So much grief

Hello, I’m a new member and need to vent. Brief history… I had stents placed in my left transverse and sigmoid sinus’ Oct ‘19, prior to that I spent almost 10 years dealing with neurological problems and trying to find a doctor that could help me. I had multiple doctors, after multiple imaging and procedures, tell me nothing is wrong and to see a psychiatrist. After my surgery I thought my life would completely turn around and everything would be great. For the most part I do feel better, physically, I still deal with headaches and have some neurological problems, but my quality of life has improved. Mentally… I’m a mess. Getting sick stole everything from me. I was in nursing school and had to drop out because my brain wouldn’t work. My memory was gone, I was having panic attacks, mood swings, I could barely care for myself so I didn’t trust myself to care for others. I lost my dream of being a nurse, I worked my whole life for. I’ll never get to be a mom. All my friends abandoned me when I was sick, I’ll be honest I wasn’t easy to be around, but aren’t friends supposed to be there for you? I feel like getting sick stole everything from me, I feel hopeless and like no one understands what I went through. I lost all trust in the medical system, something I worked so hard to be a part of. Everyone acts like I should “just get over it”, because “I’m better”…. But I’m not better. I’m bitter and angry, and my brain doesn’t work well, which is frustrating. Most doctors don’t understand what I went through, so why should anyone else? I feel alone and need something to help me make sense of this horrible thing that happened to me. Thanks for listening.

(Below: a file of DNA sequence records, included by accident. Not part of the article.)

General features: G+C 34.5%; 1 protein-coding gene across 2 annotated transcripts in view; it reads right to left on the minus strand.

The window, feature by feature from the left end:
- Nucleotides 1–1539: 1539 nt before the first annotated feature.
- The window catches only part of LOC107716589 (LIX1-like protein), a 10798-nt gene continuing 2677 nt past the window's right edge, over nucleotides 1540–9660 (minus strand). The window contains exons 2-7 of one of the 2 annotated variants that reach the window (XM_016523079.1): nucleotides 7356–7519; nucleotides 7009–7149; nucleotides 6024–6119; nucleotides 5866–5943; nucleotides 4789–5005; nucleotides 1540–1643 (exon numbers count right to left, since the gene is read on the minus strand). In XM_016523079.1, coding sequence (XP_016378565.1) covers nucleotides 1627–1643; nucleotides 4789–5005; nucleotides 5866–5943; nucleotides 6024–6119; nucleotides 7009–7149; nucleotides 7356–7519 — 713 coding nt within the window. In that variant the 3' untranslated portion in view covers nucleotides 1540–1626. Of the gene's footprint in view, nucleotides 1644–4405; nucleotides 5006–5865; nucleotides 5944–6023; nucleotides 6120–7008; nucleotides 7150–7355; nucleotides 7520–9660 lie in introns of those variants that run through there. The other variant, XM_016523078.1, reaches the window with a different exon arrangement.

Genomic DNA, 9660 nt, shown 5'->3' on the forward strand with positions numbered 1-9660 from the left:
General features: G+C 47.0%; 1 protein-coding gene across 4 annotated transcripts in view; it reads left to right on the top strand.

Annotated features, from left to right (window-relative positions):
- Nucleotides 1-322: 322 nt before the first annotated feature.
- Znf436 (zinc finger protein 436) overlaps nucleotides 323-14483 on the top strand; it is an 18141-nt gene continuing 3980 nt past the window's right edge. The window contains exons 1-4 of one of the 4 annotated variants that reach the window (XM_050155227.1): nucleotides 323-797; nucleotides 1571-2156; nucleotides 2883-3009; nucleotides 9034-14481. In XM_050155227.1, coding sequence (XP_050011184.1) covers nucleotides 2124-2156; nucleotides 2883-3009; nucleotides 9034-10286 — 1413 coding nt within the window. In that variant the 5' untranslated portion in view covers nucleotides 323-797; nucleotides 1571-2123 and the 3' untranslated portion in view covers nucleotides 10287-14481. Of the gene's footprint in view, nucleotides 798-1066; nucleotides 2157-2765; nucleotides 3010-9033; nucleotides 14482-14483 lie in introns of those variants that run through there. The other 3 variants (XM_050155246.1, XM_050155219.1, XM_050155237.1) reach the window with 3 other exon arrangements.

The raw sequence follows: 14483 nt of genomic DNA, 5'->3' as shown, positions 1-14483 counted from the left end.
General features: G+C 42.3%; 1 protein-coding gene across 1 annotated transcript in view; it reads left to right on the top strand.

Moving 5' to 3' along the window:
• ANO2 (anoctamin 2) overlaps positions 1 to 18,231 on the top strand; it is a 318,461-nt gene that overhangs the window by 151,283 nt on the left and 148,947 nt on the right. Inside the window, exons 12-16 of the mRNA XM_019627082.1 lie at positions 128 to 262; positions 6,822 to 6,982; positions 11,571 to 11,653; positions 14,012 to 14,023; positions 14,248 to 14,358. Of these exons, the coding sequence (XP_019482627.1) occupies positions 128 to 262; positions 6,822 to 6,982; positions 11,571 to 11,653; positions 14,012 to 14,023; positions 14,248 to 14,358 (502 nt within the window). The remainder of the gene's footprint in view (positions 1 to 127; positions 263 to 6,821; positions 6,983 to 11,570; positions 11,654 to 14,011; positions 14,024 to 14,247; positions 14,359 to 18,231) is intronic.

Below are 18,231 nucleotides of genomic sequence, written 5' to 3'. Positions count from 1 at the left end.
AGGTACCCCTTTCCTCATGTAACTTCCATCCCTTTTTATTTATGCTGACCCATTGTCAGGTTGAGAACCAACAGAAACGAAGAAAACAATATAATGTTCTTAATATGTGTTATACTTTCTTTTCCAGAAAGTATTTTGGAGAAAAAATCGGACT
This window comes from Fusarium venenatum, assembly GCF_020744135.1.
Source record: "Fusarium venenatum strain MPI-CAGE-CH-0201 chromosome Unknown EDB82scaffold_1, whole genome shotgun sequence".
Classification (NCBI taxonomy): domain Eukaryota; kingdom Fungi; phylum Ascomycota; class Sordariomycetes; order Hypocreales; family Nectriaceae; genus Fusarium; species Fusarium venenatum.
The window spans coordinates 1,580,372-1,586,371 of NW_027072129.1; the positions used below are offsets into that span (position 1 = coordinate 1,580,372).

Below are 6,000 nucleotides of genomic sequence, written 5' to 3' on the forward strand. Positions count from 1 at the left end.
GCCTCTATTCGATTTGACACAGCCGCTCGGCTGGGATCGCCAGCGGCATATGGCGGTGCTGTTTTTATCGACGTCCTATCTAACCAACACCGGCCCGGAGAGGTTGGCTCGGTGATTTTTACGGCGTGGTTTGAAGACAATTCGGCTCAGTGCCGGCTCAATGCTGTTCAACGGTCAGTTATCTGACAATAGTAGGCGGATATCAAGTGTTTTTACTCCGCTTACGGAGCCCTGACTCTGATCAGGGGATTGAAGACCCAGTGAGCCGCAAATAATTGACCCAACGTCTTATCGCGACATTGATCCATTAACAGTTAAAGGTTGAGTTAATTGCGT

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Hello, and welcome to our group. It sure sounds like you have been through a lot, and I mean a lot. I am happy you reached out, and I think you’ll find you’re among friends. While we are all different, we do have a lot in common and a far better understanding than most. The unseen illness is always most difficult for people to comprehend because we look fine. We have a great deal of experience here, and many different challenges faced. I hope we are able to help you out a bit, and feel free to vent! We are here to help as we can. Take Care, John.


Welcome Breezy, I wish I could, but “it ain’t me babe” that can “make sense” of your ordeal. I’m not sure anyone can, especially you, when you’re in the midst of the suffering/chaos. Probably, it’s better not to try, it’s a waste of time and energy.
Sorry nursing didn’t pan out and some of your friends disappointed you.
I have a friend that has horrible chronic pain and she can say some hard stuff. I’d never abandon her but it does make me very angry for a bit. You may owe an apology to someone and not even remember why.
The good news is that you survived a difficult surgery and it probably helped you. That’s huge. You’ll find good, maybe better, close friends and a career.
I don’t know anything about panic attacks but I have experienced lots of memory loss so I know how frustrating that is. To feel like you can’t trust yourself/memory can feel scary and fear makes us angry. Please try to not beat yourself up for these normal reactions.
Best wishes, Greg

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Having neurological symptoms that cannot be explained by various neurologists or tests certainly does not leave one with confidence in medicine, does it? How did you end up having surgery?

You had very high expectations of the surgical outcomes. I was quite disappointed by the very slow progress after surgery. I remember wondering when I would be able to return to my position…as a critical care nurse.